“The hardest thing for me was living up to this person next to me,” he said at the 2019 ceremony, referring to his half-brother Carl Johnson, who introduced him, before laughing and reiterating the fact that “it was very difficult — trust me. Growing up, I remember going to state championship games and I had three opportunities to go myself, but in those three games we lost by a total of six points, so I always say I was seven points from going to a state championship.”
But he did assist Johnson during his first year as head coach of the Killer Bees, and Johnson said he was grateful to have his brother by his side.
“I could sit him down at the other end of the court and not worry,” Johnson said, before adding jokingly: “He’s accomplished a lot, but he’s never beaten me in a one-on-one.”
Johnson agreed as fierce as Hopson was on the court, he was even greater than that off the court.
“No matter who he came across, people loved and respected him,” he said. “No one who knew him had one bad thing to say about him — even his opponents had much respect for Bobby on and off the court. He was a great guy, just unbelievable.”
The gritty 6-0 guard scored 1568 career points to rank fifth all-time at Wagner at the time of his graduation.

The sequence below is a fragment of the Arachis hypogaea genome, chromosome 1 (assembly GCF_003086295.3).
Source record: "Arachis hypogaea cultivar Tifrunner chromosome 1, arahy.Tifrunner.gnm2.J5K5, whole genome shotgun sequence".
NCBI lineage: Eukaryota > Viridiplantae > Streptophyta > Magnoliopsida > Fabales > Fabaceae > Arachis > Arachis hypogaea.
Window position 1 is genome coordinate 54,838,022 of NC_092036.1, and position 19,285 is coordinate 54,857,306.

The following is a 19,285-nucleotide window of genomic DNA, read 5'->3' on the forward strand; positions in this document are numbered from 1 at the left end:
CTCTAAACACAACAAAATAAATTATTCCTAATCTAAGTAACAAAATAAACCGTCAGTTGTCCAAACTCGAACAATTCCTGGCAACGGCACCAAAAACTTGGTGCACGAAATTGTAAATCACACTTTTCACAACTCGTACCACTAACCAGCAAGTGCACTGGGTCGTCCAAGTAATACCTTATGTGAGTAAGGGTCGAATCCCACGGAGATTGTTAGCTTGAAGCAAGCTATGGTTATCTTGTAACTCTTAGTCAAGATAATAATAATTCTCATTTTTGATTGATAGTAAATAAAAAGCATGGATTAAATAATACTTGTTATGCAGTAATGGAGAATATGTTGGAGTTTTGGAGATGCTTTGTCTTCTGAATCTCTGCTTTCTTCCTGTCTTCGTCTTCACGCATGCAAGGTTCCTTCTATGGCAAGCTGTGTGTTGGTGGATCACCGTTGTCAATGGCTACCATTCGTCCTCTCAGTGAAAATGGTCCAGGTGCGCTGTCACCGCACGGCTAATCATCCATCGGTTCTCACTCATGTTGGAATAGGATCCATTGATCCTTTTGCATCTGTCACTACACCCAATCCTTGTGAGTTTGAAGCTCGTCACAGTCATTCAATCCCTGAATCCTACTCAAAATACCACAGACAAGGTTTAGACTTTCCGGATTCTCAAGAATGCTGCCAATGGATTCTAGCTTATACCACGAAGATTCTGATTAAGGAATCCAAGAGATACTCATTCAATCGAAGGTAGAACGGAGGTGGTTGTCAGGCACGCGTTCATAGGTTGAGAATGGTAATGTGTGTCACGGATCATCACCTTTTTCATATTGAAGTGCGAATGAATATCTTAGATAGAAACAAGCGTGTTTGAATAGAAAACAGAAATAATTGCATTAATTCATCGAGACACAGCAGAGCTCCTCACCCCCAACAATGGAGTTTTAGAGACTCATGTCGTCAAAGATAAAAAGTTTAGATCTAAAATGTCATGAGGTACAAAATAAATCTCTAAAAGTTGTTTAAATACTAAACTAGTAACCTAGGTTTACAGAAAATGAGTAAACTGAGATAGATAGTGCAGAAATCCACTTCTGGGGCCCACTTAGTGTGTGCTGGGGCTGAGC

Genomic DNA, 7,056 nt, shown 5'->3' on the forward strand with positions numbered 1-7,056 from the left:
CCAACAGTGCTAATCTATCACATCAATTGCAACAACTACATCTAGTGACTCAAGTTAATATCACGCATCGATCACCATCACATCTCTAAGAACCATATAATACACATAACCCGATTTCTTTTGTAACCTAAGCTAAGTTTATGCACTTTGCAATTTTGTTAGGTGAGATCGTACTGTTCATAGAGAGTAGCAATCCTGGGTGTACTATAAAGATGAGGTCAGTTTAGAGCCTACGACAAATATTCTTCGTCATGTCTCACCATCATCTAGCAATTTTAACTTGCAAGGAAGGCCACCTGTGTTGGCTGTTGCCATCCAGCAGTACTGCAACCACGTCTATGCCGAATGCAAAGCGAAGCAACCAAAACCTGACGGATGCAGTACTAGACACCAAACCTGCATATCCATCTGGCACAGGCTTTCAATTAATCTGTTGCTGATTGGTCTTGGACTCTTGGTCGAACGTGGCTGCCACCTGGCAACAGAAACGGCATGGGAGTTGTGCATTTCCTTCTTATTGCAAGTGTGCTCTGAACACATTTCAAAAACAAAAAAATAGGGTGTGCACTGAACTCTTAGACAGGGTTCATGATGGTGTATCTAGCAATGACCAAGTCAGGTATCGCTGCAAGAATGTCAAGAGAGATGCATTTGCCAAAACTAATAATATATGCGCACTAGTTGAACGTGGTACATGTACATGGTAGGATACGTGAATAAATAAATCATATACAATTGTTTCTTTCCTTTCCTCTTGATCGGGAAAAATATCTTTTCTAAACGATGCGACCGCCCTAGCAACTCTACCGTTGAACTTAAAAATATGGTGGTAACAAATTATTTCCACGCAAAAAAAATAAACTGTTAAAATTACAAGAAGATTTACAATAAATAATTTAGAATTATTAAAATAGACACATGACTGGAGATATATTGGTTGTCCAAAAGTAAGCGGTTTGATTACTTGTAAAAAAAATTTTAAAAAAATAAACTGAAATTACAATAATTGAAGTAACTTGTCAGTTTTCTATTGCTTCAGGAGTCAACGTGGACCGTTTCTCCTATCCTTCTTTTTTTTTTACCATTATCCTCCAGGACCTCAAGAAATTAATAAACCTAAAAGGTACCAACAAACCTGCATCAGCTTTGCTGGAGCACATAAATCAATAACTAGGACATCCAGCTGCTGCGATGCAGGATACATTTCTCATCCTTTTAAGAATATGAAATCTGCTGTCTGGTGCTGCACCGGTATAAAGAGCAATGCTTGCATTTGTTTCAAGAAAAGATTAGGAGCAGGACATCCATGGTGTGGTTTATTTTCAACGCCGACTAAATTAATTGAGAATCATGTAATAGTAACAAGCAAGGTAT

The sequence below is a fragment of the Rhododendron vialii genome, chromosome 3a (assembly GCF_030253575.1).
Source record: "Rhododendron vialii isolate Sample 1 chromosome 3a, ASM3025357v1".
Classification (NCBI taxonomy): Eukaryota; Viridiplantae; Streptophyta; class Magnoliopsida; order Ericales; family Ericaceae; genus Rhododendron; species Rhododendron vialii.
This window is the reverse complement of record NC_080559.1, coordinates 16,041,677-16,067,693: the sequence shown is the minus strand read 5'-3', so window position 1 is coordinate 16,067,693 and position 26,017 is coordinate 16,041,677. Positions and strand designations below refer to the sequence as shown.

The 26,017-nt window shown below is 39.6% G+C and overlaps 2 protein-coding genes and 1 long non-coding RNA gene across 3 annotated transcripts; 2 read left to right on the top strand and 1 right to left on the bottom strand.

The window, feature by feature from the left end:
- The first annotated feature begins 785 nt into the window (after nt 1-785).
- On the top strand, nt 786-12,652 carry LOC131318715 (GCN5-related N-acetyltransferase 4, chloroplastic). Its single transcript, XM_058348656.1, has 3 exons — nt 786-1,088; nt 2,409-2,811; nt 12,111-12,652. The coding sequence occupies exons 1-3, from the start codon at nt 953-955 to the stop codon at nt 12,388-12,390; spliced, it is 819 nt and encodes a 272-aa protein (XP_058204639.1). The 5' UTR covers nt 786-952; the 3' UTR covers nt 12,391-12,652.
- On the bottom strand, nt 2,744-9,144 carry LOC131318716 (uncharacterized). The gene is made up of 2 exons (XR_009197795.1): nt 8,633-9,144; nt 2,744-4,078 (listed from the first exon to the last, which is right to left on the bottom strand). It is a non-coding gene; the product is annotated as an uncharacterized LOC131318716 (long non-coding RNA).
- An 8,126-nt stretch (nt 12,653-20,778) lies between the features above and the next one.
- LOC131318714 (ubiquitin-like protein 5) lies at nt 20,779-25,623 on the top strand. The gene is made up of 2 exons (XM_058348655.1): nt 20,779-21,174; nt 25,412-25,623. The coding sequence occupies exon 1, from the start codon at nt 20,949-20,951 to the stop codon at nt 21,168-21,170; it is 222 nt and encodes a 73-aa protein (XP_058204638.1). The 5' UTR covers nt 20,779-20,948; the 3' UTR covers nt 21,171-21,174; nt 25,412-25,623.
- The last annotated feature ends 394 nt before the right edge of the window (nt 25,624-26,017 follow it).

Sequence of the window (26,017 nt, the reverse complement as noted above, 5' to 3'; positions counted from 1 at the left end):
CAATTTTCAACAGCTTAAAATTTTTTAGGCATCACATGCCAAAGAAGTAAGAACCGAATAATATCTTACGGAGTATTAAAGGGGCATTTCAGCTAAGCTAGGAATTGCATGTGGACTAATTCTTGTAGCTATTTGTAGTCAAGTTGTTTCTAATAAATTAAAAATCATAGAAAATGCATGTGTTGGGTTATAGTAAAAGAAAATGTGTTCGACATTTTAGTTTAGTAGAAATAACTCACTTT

Hopson was a member of the Northeast Conference All-Newcomer team as a freshman after averaging 10.8 points per game while shooting 43.5 percent from the field and over 80 percent from the free-throw line in just 13 games. He registered nearly 18 points per game as a sophomore while converting 46 percent of his chances from the floor in 26 games en route to earning First Team All-NEC honors, which he also garnered as a junior while averaging 16 points per game. The Seahawks’ most valuable player as a junior was also a member of the NEC All-Tournament team in each of his final two seasons. In his senior year on Grymes Hill, Hopson suited up in 27 contests and was named second-team All-NEC after averaging 17.9 points per game. He was named to the Metropolitan Writers Association Second-Team after that final campaign. With a career scoring average of 16.3 points per game, he currently holds spots in the top 10 in no less than nine major career statistical categories.